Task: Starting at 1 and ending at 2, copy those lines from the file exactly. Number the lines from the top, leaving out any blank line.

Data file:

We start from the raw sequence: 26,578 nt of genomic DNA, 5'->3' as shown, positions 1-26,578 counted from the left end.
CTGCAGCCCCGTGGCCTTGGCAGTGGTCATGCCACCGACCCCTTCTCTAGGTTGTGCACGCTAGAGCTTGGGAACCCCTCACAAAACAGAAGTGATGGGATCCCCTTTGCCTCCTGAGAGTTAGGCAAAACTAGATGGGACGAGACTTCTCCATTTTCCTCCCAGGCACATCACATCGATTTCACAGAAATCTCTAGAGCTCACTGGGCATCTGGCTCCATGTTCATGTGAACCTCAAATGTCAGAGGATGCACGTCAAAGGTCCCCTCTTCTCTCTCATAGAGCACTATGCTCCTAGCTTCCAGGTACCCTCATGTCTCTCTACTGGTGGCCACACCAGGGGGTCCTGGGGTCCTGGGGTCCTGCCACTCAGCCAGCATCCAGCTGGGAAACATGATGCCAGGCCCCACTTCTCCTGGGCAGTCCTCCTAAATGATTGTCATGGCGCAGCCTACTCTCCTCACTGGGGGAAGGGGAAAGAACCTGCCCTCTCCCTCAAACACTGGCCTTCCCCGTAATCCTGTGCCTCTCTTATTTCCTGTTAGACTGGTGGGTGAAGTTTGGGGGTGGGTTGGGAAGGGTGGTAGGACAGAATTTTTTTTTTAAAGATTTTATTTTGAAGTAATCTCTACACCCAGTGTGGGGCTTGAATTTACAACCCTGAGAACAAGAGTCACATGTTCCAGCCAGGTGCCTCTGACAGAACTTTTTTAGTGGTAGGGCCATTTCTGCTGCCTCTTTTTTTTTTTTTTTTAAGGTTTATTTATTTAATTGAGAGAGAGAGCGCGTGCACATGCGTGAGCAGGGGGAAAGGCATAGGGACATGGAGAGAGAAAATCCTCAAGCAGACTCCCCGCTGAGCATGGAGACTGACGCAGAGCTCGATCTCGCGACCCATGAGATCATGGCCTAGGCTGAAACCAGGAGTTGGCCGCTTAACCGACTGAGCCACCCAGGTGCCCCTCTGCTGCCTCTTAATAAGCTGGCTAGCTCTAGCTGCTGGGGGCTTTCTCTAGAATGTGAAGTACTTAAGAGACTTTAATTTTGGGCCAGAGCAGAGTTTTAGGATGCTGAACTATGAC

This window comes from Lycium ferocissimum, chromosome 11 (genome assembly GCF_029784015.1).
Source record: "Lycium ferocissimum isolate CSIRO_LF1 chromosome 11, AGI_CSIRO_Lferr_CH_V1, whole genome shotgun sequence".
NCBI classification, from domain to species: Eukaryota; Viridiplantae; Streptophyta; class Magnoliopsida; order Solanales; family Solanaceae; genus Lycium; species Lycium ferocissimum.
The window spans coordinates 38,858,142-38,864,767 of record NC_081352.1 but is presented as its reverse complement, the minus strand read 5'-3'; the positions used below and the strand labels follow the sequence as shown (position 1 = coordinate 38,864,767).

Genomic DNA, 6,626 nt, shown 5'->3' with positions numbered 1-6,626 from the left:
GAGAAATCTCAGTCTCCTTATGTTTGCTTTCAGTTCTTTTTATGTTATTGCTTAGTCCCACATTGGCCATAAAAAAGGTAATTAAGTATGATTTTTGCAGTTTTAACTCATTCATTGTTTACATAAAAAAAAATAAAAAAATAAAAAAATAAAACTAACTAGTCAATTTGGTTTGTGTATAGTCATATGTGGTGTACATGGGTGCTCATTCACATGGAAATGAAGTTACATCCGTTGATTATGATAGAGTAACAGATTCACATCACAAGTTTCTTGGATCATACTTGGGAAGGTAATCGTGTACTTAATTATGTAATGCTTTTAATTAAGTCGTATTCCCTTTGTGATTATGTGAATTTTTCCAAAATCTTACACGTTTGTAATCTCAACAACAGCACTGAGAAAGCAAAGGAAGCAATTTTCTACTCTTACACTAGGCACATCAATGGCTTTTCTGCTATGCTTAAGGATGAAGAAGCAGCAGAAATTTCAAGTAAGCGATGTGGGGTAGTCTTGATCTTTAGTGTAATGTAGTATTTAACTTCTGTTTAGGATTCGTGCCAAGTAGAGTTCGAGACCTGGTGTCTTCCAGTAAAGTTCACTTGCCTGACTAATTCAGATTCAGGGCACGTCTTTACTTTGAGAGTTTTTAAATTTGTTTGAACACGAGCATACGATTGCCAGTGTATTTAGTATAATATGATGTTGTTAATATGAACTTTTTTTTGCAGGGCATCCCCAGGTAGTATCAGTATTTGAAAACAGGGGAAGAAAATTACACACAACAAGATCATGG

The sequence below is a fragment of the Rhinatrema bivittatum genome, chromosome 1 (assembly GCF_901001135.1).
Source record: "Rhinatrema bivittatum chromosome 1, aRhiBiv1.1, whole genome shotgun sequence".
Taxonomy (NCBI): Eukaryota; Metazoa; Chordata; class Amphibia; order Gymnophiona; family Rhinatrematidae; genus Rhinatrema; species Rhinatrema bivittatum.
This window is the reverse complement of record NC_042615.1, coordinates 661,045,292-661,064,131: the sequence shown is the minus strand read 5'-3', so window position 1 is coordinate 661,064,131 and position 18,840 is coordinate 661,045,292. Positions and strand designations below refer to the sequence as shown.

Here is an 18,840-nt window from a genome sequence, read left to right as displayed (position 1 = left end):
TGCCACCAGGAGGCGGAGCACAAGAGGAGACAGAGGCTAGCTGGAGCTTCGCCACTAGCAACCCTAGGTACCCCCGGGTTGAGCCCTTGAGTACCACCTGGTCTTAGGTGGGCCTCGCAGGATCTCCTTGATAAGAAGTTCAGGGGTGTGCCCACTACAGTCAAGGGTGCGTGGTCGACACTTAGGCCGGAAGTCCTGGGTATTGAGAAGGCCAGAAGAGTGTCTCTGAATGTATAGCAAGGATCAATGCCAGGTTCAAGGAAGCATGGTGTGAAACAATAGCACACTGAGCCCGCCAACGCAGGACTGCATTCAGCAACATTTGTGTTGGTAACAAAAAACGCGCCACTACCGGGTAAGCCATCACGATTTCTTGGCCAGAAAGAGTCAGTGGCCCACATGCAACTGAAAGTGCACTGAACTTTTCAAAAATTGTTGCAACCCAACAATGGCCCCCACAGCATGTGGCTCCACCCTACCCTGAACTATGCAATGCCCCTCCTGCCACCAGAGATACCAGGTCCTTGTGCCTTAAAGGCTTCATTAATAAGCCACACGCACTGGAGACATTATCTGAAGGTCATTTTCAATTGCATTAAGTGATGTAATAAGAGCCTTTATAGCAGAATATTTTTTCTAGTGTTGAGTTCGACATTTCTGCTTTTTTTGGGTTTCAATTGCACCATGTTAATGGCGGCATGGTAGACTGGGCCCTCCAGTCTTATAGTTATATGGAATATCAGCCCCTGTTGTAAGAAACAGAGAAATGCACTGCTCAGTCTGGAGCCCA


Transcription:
We start from the raw sequence: 26,578 nt of genomic DNA, 5'->3' as shown, positions 1-26,578 counted from the left end.
CTGCAGCCCCGTGGCCTTGGCAGTGGTCATGCCACCGACCCCTTCTCTAGGTTGTGCACGCTAGAGCTTGGGAACCCCTCACAAAACAGAAGTGATGGGATCCCCTTTGCCTCCTGAGAGTTAGGCAAAACTAGATGGGACGAGACTTCTCCATTTTCCTCCCAGGCACATCACATCGATTTCACAGAAATCTCTAGAGCTCACTGGGCATCTGGCTCCATGTTCATGTGAACCTCAAATGTCAGAGGATGCACGTCAAAGGTCCCCTCTTCTCTCTCATAGAGCACTATGCTCCTAGCTTCCAGGTACCCTCATGTCTCTCTACTGGTGGCCACACCAGGGGGTCCTGGGGTCCTGGGGTCCTGCCACTCAGCCAGCATCCAGCTGGGAAACATGATGCCAGGCCCCACTTCTCCTGGGCAGTCCTCCTAAATGATTGTCATGGCGCAGCCTACTCTCCTCACTGGGGGAAGGGGAAAGAACCTGCCCTCTCCCTCAAACACTGGCCTTCCCCGTAATCCTGTGCCTCTCTTATTTCCTGTTAGACTGGTGGGTGAAGTTTGGGGGTGGGTTGGGAAGGGTGGTAGGACAGAATTTTTTTTTTAAAGATTTTATTTTGAAGTAATCTCTACACCCAGTGTGGGGCTTGAATTTACAACCCTGAGAACAAGAGTCACATGTTCCAGCCAGGTGCCTCTGACAGAACTTTTTTAGTGGTAGGGCCATTTCTGCTGCCTCTTTTTTTTTTTTTTTTAAGGTTTATTTATTTAATTGAGAGAGAGAGCGCGTGCACATGCGTGAGCAGGGGGAAAGGCATAGGGACATGGAGAGAGAAAATCCTCAAGCAGACTCCCCGCTGAGCATGGAGACTGACGCAGAGCTCGATCTCGCGACCCATGAGATCATGGCCTAGGCTGAAACCAGGAGTTGGCCGCTTAACCGACTGAGCCACCCAGGTGCCCCTCTGCTGCCTCTTAATAAGCTGGCTAGCTCTAGCTGCTGGGGGCTTTCTCTAGAATGTGAAGTACTTAAGAGACTTTAATTTTGGGCCAGAGCAGAGTTTTAGGATGCTGAACTATGAC